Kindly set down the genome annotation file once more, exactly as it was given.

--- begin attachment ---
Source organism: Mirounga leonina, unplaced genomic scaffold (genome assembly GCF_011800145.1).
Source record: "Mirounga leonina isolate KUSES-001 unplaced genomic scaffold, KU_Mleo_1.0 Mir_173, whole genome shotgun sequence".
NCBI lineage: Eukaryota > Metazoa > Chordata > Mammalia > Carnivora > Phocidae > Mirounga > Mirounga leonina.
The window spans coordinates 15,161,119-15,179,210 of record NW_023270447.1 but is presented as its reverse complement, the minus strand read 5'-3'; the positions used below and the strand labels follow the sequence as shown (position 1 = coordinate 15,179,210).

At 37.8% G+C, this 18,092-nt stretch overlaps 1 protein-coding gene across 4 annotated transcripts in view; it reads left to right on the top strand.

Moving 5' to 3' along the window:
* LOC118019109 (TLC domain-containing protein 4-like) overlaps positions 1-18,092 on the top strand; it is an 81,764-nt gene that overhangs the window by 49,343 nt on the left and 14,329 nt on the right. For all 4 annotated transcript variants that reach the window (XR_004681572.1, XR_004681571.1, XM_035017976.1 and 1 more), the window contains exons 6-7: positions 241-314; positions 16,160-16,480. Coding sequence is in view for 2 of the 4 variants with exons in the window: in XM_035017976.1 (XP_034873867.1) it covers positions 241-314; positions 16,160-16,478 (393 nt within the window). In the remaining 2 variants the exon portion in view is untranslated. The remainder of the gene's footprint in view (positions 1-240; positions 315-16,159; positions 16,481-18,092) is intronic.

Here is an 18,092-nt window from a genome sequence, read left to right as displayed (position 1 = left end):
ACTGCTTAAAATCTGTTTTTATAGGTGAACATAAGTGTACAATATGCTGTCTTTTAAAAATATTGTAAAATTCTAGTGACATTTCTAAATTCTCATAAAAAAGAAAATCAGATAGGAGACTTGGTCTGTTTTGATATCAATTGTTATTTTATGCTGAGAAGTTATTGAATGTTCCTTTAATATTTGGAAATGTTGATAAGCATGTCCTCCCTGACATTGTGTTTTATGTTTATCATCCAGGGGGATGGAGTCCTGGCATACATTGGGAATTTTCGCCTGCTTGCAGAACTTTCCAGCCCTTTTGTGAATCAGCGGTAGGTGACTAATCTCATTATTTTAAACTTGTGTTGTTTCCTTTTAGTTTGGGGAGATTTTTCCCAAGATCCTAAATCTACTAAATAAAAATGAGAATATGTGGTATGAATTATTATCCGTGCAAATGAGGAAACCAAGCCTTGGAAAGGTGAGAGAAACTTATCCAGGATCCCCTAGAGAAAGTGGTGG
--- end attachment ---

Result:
Source organism: Mirounga leonina, unplaced genomic scaffold (genome assembly GCF_011800145.1).
Source record: "Mirounga leonina isolate KUSES-001 unplaced genomic scaffold, KU_Mleo_1.0 Mir_173, whole genome shotgun sequence".
NCBI lineage: Eukaryota > Metazoa > Chordata > Mammalia > Carnivora > Phocidae > Mirounga > Mirounga leonina.
The window spans coordinates 15,161,119-15,179,210 of record NW_023270447.1 but is presented as its reverse complement, the minus strand read 5'-3'; the positions used below and the strand labels follow the sequence as shown (position 1 = coordinate 15,179,210).

At 37.8% G+C, this 18,092-nt stretch overlaps 1 protein-coding gene across 4 annotated transcripts in view; it reads left to right on the top strand.

Moving 5' to 3' along the window:
* LOC118019109 (TLC domain-containing protein 4-like) overlaps positions 1-18,092 on the top strand; it is an 81,764-nt gene that overhangs the window by 49,343 nt on the left and 14,329 nt on the right. For all 4 annotated transcript variants that reach the window (XR_004681572.1, XR_004681571.1, XM_035017976.1 and 1 more), the window contains exons 6-7: positions 241-314; positions 16,160-16,480. Coding sequence is in view for 2 of the 4 variants with exons in the window: in XM_035017976.1 (XP_034873867.1) it covers positions 241-314; positions 16,160-16,478 (393 nt within the window). In the remaining 2 variants the exon portion in view is untranslated. The remainder of the gene's footprint in view (positions 1-240; positions 315-16,159; positions 16,481-18,092) is intronic.

Here is an 18,092-nt window from a genome sequence, read left to right as displayed (position 1 = left end):
ACTGCTTAAAATCTGTTTTTATAGGTGAACATAAGTGTACAATATGCTGTCTTTTAAAAATATTGTAAAATTCTAGTGACATTTCTAAATTCTCATAAAAAAGAAAATCAGATAGGAGACTTGGTCTGTTTTGATATCAATTGTTATTTTATGCTGAGAAGTTATTGAATGTTCCTTTAATATTTGGAAATGTTGATAAGCATGTCCTCCCTGACATTGTGTTTTATGTTTATCATCCAGGGGGATGGAGTCCTGGCATACATTGGGAATTTTCGCCTGCTTGCAGAACTTTCCAGCCCTTTTGTGAATCAGCGGTAGGTGACTAATCTCATTATTTTAAACTTGTGTTGTTTCCTTTTAGTTTGGGGAGATTTTTCCCAAGATCCTAAATCTACTAAATAAAAATGAGAATATGTGGTATGAATTATTATCCGTGCAAATGAGGAAACCAAGCCTTGGAAAGGTGAGAGAAACTTATCCAGGATCCCCTAGAGAAAGTGGTGG